This chart exemplified a focus on mastery, rather than performance goals (Dweck and Leggett, 1988). We know that when students focus excessively on avoiding failure it can be harmful to their learning (Dweck et al., 2014). Students need to focus on adding to their knowledge rather than proving what they already know.
Making it safe to fail
School leaders in this research deployed a range of strategies to lower the risk of failure for their staff, including modelling risk-taking themselves. Nathan Neilson – Co-Principal, Curran Public School, New South Wales;
“I ask my staff to be experimental in the classroom and to be experimental you need to be prepared to fail… a leader needs to be able to model that themselves first and be very open and transparent about strategies… not saying that this is the answer but this is what our research and our thinking is and we’re going to try it and if it doesn’t work that’s okay. Our intentions were in the right place.”
Diana, a teacher at Silverton Primary, Victoria, explained the culture that had been fostered by several successive principals towards new ideas:
“If you could say why you wanted to do something and then if you had a go at it and even if it didn’t work and you could come back and reflect… what could you change or how could you do it better?”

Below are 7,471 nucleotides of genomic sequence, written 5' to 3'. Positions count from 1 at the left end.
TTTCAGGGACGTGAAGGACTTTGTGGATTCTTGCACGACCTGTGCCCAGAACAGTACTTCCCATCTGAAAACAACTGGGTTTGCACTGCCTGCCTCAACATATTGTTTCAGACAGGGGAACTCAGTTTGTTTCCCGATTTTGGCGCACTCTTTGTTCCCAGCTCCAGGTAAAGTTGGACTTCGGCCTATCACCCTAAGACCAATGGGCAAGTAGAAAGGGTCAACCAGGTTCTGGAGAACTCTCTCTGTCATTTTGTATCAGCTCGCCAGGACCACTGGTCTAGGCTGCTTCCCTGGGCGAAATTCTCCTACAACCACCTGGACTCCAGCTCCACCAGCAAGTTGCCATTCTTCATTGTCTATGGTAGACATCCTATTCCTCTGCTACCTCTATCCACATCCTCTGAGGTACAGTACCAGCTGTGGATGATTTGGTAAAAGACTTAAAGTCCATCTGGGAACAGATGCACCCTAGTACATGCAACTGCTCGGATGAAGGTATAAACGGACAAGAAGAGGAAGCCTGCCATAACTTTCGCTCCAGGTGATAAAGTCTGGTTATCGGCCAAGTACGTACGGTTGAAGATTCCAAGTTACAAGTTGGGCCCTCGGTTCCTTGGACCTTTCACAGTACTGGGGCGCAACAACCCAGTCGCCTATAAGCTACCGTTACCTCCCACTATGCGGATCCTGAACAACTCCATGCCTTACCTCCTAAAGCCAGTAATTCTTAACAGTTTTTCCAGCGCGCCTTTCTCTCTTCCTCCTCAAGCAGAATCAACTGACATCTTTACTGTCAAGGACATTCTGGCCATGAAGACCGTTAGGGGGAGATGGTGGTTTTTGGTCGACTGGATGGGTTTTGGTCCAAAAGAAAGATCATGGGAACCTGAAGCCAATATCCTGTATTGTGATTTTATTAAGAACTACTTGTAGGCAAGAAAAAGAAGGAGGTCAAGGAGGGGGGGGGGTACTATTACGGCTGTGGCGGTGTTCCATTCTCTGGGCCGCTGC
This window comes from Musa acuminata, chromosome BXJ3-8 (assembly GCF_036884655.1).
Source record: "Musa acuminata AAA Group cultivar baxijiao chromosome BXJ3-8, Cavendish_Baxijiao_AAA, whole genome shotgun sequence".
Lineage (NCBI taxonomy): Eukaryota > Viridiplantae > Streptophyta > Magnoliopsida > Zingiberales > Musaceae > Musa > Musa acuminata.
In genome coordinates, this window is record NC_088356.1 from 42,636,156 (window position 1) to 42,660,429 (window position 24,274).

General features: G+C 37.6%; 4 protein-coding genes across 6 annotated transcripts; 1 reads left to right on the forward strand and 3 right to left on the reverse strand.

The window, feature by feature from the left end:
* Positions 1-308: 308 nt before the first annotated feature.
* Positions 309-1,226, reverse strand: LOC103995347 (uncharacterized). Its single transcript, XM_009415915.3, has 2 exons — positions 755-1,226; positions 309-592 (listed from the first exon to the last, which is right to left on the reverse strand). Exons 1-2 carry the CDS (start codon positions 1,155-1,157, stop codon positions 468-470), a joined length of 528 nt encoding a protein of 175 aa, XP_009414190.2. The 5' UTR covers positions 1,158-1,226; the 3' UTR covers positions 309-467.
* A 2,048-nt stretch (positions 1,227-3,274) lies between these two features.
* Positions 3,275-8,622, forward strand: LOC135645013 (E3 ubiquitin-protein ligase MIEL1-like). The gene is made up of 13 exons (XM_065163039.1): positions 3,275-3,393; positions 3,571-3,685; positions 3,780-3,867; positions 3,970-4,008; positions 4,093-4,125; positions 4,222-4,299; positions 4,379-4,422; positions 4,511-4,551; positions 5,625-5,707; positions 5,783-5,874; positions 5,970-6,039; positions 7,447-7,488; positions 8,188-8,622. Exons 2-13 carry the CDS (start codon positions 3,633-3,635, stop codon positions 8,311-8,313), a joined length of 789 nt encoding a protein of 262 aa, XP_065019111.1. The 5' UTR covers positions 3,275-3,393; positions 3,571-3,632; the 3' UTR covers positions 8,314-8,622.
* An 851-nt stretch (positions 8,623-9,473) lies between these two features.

The Australian curriculum includes design thinking, so staff and students had become familiar with the idea of prototyping and iteration. Creating an early prototype lowers the risk of failure because it is not meant to be a perfect end product. Both students – through use of design thinking – and teachers – through inquiry cycles – applied the cyclical process of trialling an approach, collecting data on what had and hadn’t worked and asking what could be improved for next time.
Viviane Robinson (2018) observes that when staff are asked to try new strategies, they can have underlying beliefs or concerns that prevent them from changing their behaviours, but which they are afraid to voice. For example, a teacher might be concerned about a new teaching strategy affecting behaviour, but doesn’t want to admit to worrying about controlling the class. Thelma, Head of Curriculum at Rooty Hill High School, New South Wales, described a tool used to address this, called the ‘pre-mortem’. When introducing new strategies at the school, Thelma gave staff the opportunity to conduct a pre-mortem, where they explored the things that might go wrong. This opened up a space to voice personal concerns in a way that disassociated them from the individual.
Collaborating to increase learning
At each case study school I asked teachers about the most valuable professional development they had received. Most often, they said it came directly from their colleagues.